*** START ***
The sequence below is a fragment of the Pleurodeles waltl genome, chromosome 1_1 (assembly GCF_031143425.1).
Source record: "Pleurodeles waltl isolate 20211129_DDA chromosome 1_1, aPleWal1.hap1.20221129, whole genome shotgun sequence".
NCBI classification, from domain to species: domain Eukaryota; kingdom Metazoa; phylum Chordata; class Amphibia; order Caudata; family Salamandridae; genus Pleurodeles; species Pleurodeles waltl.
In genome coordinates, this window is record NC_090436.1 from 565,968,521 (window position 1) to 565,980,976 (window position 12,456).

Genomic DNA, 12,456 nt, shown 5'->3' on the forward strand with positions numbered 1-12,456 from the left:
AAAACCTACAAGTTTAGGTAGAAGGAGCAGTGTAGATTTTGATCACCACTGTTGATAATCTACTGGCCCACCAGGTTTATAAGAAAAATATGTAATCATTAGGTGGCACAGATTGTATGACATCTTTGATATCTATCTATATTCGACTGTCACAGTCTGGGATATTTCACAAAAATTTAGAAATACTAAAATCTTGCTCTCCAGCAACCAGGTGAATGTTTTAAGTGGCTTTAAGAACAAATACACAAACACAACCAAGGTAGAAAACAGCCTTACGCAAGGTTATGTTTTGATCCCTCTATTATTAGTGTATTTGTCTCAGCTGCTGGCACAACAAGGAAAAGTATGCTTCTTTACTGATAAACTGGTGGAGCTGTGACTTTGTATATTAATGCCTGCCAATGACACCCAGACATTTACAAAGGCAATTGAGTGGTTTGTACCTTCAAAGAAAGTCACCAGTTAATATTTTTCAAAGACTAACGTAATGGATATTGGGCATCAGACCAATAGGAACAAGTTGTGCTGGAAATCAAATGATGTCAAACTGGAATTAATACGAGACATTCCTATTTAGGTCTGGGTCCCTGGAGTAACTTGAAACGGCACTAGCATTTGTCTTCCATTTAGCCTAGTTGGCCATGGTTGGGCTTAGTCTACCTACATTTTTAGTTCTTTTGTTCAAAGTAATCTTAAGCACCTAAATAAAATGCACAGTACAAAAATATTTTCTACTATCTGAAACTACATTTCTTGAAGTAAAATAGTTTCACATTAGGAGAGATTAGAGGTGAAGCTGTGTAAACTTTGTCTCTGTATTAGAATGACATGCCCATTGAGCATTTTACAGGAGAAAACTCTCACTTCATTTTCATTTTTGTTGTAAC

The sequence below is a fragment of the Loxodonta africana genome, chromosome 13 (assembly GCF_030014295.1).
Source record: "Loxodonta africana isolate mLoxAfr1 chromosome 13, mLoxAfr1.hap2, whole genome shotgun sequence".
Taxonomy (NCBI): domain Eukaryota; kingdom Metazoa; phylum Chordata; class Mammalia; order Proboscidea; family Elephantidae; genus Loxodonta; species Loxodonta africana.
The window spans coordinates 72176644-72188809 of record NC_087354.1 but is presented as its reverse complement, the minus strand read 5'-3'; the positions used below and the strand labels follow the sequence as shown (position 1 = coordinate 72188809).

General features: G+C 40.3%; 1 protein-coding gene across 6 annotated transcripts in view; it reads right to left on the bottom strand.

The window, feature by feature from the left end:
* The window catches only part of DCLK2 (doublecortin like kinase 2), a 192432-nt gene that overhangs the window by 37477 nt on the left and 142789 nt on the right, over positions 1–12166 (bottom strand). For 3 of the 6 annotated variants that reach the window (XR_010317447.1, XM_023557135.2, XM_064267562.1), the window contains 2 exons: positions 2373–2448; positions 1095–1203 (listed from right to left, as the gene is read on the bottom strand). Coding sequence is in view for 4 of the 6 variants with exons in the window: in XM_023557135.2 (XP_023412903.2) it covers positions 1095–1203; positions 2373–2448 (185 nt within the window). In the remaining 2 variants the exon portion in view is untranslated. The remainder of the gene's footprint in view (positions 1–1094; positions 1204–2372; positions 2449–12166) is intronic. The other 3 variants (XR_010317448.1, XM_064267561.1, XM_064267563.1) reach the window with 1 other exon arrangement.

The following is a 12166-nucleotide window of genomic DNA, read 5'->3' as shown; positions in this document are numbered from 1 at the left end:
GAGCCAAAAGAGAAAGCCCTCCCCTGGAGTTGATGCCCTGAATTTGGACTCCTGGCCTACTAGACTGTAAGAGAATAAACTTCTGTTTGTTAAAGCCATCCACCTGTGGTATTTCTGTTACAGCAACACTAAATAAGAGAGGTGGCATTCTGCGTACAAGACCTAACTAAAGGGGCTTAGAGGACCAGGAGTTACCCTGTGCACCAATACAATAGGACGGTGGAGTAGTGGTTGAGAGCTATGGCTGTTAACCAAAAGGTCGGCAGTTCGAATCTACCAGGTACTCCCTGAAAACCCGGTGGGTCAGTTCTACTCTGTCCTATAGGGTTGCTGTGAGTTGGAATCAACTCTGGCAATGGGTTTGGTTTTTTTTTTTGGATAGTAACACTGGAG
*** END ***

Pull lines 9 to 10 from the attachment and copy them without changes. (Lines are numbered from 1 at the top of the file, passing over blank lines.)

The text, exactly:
Taxonomy (NCBI): domain Eukaryota; kingdom Metazoa; phylum Chordata; class Mammalia; order Proboscidea; family Elephantidae; genus Loxodonta; species Loxodonta africana.
The window spans coordinates 72176644-72188809 of record NC_087354.1 but is presented as its reverse complement, the minus strand read 5'-3'; the positions used below and the strand labels follow the sequence as shown (position 1 = coordinate 72188809).